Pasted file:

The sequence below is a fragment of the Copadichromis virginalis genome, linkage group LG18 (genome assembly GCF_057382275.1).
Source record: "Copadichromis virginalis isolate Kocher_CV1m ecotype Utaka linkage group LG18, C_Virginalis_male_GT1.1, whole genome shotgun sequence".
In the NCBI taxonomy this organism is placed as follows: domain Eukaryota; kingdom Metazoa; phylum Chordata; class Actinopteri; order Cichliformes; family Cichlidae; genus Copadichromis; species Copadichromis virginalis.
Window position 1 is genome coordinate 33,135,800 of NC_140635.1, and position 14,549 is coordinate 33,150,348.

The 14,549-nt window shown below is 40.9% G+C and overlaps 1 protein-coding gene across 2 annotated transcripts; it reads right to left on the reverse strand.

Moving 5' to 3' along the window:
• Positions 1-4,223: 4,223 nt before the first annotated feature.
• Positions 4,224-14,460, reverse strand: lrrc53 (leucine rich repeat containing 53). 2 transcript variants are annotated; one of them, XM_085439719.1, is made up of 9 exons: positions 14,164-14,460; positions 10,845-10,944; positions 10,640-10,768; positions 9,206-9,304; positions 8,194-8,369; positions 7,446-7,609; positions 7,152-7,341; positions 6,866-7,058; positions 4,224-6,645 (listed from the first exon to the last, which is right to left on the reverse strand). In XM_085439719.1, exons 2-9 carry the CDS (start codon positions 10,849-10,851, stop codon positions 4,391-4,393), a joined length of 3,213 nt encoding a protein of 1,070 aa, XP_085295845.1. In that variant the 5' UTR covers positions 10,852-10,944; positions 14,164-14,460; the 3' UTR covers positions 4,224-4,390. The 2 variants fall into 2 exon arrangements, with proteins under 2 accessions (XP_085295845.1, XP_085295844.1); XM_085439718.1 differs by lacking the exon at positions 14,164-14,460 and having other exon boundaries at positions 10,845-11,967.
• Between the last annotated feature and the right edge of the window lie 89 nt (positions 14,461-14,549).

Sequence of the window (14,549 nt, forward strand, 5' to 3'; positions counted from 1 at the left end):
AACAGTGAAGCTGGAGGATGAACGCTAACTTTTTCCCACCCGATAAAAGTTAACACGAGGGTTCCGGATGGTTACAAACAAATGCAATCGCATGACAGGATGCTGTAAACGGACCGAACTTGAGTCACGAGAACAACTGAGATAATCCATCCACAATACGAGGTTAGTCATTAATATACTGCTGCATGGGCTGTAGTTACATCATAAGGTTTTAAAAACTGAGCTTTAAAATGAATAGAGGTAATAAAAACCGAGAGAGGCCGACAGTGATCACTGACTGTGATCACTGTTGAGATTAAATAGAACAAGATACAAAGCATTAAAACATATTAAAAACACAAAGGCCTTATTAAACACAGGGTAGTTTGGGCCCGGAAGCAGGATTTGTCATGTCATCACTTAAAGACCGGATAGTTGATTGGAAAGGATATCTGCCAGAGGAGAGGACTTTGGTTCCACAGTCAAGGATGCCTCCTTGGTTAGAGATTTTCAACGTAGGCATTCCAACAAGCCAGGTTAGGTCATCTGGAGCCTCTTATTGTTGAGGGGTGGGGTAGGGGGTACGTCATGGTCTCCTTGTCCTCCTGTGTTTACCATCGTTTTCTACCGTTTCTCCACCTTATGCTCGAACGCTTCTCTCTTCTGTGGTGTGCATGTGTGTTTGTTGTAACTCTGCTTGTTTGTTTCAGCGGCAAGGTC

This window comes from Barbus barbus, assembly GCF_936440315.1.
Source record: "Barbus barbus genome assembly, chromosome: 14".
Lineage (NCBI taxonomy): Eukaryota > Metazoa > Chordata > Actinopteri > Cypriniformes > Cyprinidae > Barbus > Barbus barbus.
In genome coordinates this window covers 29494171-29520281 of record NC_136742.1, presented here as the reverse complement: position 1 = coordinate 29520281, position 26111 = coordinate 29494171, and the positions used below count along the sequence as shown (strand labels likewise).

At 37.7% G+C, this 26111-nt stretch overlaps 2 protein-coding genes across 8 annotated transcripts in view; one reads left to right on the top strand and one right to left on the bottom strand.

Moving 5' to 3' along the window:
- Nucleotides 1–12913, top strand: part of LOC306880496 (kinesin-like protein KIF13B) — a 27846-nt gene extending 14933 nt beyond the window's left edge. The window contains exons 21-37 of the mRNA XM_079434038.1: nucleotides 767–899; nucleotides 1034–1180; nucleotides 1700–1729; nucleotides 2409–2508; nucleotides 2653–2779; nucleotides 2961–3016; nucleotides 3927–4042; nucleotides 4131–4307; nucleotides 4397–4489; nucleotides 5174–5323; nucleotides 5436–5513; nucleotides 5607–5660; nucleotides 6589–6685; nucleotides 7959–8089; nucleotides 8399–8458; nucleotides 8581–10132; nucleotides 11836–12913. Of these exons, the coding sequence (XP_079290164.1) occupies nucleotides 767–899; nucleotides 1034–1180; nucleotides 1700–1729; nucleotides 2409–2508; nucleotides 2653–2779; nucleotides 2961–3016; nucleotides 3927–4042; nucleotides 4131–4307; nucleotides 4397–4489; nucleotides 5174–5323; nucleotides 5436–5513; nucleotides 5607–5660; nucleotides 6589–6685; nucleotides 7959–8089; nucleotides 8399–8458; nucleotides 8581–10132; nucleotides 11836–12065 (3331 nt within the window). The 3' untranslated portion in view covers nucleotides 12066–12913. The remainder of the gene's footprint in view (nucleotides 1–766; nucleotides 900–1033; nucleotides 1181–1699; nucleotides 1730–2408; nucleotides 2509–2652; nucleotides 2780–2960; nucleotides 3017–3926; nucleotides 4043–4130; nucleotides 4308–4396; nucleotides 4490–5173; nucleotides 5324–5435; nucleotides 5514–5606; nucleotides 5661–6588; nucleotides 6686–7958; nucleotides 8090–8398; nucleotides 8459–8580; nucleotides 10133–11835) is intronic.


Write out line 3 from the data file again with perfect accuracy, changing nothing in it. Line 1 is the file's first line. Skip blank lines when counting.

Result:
In the NCBI taxonomy this organism is placed as follows: domain Eukaryota; kingdom Metazoa; phylum Chordata; class Actinopteri; order Cichliformes; family Cichlidae; genus Copadichromis; species Copadichromis virginalis.